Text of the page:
In the context of another cartoon, Mindy Kaling’s line “ is code for adults who still watch cartoons" could be worth a chuckle. Through her bespectacled Velma, though, what Kaling mouths off somehow doesn’t land. Maybe because it feels more like a rude punch than a friendly jab. As of now, six episodes of this adult-oriented Scooby-Doo spinoff-reboot-prequel have aired on HBO Max, but my access to an eight-episode binge (excluding the last two of the 10-episode debut season) has not been advantageous for its ongoing negative litigation across the Internet. If you bother to ask me, “Does Velma get better?” my answer is, well, marginally.
The Mystery Gang of the Hanna-Barbera 1969 Scooby-Doo cartoon (which I’m most familiar with) has morphed through countless cartoon and live-action iterations. Developed by writer and producer Charlie Grandy (who worked with Kaling on The Office), Velma stars its executive producer Kaling emanating her signature cattiness as the Mystery Gang’s turtlenecked brainiac. In a controversial move, the reboot-prequel scrubs out Shaggy’s famous Great Dane because Grandy reportedly couldn’t really spin Scooby for an adult-oriented context and Warner Bros disallowed it (if there’s no bigger conspiracy at play). The cartoon also reimagines each of the human gang member’s ethnic backgrounds (except Fred Jones, who stays white), starting with Velma Dinkley’s Indian American identity to match Kaling’s. Though a non-white Velma isn’t new (Gina Rodriguez in Scoob! and Hayley Kiyoko in Scooby-Doo! The Mystery Begins), the reimagining of the Mystery Gang is a welcomed move. Which is why this new gang, though, deserves better characterization.
Aside from racist backlash over the Mystery Gang redesigns, Velma has fired up criticism for reinforcing a Kaling-patented pattern of Indian American self-loathing and pining for white men (Velma expresses attraction to a white jackass after all, but more on her queerness later). Velma’s script compounds this by flaunting mean-spirited teen vocab with little convincing adolescent beats (with Velma writers Akshara Sekar and Matt Warburton having credits on Kaling’s productions). The Gang doesn’t feel like messy and misguided youths engaging the world and pop culture around them, but rather scriptwriter desperation. Be prepared to sit through copious ethnic-guessing-games and fatphobic gags levied at Velma. The few zingers are flip-a-coin accidental. The show wants to have it both ways. It sympathizes with Velma’s social plight as an Indian American teen who does not fit inside a conventionally attractive framework, yet it nudges us to laugh at her expense. Velma’s as-of-now unaired line “Indian woman, lots of opinions on personal weight and hygiene,” referring to her missing mother, might come from a lived experience, but comes off as situationally unfunny rather than observational.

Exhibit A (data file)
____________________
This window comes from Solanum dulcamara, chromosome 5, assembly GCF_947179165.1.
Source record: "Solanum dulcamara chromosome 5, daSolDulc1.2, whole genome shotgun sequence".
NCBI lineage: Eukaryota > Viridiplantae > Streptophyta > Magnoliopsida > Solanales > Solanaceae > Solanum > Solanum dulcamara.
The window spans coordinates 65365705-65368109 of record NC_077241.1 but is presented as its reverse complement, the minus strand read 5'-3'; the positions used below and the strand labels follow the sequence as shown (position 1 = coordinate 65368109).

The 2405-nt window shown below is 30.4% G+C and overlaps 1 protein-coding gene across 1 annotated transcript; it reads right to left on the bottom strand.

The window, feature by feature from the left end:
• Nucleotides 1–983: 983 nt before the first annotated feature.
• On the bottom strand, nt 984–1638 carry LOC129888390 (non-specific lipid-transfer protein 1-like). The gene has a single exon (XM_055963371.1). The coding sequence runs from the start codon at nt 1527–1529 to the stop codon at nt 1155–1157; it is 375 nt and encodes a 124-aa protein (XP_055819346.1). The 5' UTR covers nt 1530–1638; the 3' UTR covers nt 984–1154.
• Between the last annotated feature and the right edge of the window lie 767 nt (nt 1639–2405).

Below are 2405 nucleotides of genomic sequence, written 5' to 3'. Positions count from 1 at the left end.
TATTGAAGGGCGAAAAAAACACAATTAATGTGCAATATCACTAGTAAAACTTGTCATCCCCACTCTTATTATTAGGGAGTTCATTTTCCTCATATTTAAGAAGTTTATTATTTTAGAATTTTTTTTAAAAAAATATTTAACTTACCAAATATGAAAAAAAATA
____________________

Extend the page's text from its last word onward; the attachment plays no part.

This is also a shame because the writing buries the emotional potential in each performance. Kaling can at least make Velma’s volcanic bitching come from human teen-pain. Constance Wu proves herself to be the standout as vulnerable mean-girl Daphne Blake, Velma’s former-bestie-cum-love-interest, reimagined as East Asian like her voice actress. Together, Kaling and Wu do have the vocal chemistry to sell Velma’s and Daphne’s burgeoning romantic feelings for one another.
Glenn Howerton can be somewhat amusing as the bratty rich dumbass, still lily-white Fred. But Sam Richardson, as a Shaggy reimagined as Black, is especially saddled with a disinteresting “Norville” Rogers, a nerdy teen who feels entitled to Velma’s affection. Norville’s development, not even when he moves away from his one-sided infatuation of Velma, does not render him human, interesting, nor amusing, so it’s hard to care when he will adopt the name “Shaggy.”
Raunchiness, meta-commentary, and comic uber-violence have worked better in Velma’s adult cartoon contemporaries. Take, for example, two tragically canned productions: The Inside Job (Netflix) and the wrongfully HBO Max-purged Close Enough (sharing a Velma writing credit with Stephanie Amante-Ritter), both of which exercised a boundless affection for their humorous scenarios. And I join a chorus of critics’ recommendations to point to Harley Quinn, a fellow sapphic reboot-spinoff cartoon on HBO Max.
A crass and uncomfortable Velma cartoon starring Kaling could have the right groundwork. But alas, how did it feel so limited?
Velma is streaming on HBO Max.
Published on January 26, 2023